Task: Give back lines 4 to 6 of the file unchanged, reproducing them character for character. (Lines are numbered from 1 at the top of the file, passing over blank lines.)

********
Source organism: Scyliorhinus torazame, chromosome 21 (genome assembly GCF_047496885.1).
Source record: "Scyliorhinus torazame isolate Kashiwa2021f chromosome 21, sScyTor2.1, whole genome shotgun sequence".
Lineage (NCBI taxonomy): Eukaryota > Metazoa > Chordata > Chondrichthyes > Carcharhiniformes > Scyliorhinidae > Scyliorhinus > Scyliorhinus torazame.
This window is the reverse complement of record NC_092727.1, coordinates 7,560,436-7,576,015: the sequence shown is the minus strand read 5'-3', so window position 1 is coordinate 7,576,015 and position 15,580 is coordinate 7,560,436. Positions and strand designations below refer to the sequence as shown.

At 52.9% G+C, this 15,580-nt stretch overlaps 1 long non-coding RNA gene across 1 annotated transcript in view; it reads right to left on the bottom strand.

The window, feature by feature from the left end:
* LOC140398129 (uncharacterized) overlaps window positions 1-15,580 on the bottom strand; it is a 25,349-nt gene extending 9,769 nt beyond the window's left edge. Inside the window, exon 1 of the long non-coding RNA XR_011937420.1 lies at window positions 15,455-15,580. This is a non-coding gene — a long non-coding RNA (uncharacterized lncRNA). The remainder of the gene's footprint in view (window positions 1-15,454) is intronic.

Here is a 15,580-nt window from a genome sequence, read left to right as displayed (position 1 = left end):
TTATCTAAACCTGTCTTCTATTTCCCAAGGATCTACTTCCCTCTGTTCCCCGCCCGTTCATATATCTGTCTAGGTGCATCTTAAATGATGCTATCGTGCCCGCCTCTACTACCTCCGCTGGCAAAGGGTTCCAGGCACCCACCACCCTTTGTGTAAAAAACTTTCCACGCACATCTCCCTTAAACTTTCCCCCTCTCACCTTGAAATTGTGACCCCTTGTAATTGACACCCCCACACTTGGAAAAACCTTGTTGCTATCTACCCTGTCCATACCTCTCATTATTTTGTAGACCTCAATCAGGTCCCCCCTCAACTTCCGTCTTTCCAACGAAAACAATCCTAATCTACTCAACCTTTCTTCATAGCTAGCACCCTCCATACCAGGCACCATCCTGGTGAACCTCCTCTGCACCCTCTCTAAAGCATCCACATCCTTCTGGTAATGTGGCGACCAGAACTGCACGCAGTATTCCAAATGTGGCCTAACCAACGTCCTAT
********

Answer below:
This window is the reverse complement of record NC_092727.1, coordinates 7,560,436-7,576,015: the sequence shown is the minus strand read 5'-3', so window position 1 is coordinate 7,576,015 and position 15,580 is coordinate 7,560,436. Positions and strand designations below refer to the sequence as shown.

At 52.9% G+C, this 15,580-nt stretch overlaps 1 long non-coding RNA gene across 1 annotated transcript in view; it reads right to left on the bottom strand.

The window, feature by feature from the left end: